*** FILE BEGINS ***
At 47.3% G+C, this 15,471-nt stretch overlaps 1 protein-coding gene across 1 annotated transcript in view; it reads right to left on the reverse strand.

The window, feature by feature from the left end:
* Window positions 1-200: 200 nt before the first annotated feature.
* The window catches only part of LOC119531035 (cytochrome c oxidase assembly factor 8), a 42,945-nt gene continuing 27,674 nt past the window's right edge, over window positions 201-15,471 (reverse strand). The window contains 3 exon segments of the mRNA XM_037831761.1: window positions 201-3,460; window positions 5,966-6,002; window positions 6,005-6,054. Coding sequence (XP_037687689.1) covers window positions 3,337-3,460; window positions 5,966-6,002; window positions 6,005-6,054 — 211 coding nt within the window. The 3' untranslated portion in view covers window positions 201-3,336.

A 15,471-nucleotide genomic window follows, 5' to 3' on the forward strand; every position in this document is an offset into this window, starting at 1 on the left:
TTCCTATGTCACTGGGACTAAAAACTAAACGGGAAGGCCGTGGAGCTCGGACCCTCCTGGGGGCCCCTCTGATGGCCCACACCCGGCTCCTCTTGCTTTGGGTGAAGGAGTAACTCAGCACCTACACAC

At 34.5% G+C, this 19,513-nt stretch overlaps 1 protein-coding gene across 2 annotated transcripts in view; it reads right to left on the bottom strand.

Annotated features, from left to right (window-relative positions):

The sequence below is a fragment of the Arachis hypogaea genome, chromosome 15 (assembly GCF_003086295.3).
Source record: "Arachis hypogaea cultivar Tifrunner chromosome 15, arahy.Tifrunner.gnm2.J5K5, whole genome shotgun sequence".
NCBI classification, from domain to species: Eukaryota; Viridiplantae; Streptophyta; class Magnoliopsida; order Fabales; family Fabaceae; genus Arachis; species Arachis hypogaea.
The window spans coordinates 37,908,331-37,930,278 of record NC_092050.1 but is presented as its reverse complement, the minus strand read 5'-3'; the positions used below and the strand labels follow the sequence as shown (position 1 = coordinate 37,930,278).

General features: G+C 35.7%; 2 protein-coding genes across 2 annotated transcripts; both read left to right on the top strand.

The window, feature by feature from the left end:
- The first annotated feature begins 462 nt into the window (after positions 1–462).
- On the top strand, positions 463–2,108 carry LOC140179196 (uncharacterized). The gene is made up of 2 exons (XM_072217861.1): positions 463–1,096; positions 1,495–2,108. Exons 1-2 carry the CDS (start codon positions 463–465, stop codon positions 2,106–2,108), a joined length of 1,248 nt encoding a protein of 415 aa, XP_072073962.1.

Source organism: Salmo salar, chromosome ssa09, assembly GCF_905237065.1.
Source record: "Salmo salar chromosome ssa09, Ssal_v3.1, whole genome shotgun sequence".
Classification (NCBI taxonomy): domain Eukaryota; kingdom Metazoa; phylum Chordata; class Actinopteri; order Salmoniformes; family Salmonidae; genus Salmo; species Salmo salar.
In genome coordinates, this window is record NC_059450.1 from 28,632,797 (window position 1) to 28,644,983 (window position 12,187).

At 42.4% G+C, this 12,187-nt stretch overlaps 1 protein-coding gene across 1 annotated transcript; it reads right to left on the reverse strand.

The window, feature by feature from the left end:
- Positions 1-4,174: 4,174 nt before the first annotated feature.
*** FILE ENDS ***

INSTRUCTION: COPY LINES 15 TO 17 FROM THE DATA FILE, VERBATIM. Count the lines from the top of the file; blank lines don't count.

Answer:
- The first annotated feature begins 462 nt into the window (after positions 1–462).
- On the top strand, positions 463–2,108 carry LOC140179196 (uncharacterized). The gene is made up of 2 exons (XM_072217861.1): positions 463–1,096; positions 1,495–2,108. Exons 1-2 carry the CDS (start codon positions 463–465, stop codon positions 2,106–2,108), a joined length of 1,248 nt encoding a protein of 415 aa, XP_072073962.1.

Source organism: Salmo salar, chromosome ssa09, assembly GCF_905237065.1.